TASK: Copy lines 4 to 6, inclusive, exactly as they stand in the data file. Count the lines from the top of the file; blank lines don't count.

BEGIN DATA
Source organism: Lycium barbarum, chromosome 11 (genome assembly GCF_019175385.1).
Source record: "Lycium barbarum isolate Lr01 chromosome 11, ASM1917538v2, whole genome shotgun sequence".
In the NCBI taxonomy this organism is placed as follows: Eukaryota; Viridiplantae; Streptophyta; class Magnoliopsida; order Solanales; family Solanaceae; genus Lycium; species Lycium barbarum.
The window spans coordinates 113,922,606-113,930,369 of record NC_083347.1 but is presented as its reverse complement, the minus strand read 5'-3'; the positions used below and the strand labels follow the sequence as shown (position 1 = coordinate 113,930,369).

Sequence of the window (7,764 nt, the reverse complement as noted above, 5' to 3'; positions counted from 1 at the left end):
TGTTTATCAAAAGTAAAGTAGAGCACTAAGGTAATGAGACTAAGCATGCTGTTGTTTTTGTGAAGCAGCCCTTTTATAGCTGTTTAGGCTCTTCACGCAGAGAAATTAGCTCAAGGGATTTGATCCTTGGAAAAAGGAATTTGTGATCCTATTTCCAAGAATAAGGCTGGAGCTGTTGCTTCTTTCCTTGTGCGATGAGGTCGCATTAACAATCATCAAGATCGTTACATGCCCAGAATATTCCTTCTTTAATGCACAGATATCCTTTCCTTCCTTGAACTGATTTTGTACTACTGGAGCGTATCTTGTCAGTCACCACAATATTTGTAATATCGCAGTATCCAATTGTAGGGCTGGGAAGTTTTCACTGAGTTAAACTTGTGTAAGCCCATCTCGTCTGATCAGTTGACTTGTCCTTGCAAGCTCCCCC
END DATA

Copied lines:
The window spans coordinates 113,922,606-113,930,369 of record NC_083347.1 but is presented as its reverse complement, the minus strand read 5'-3'; the positions used below and the strand labels follow the sequence as shown (position 1 = coordinate 113,930,369).

Sequence of the window (7,764 nt, the reverse complement as noted above, 5' to 3'; positions counted from 1 at the left end):
TGTTTATCAAAAGTAAAGTAGAGCACTAAGGTAATGAGACTAAGCATGCTGTTGTTTTTGTGAAGCAGCCCTTTTATAGCTGTTTAGGCTCTTCACGCAGAGAAATTAGCTCAAGGGATTTGATCCTTGGAAAAAGGAATTTGTGATCCTATTTCCAAGAATAAGGCTGGAGCTGTTGCTTCTTTCCTTGTGCGATGAGGTCGCATTAACAATCATCAAGATCGTTACATGCCCAGAATATTCCTTCTTTAATGCACAGATATCCTTTCCTTCCTTGAACTGATTTTGTACTACTGGAGCGTATCTTGTCAGTCACCACAATATTTGTAATATCGCAGTATCCAATTGTAGGGCTGGGAAGTTTTCACTGAGTTAAACTTGTGTAAGCCCATCTCGTCTGATCAGTTGACTTGTCCTTGCAAGCTCCCCC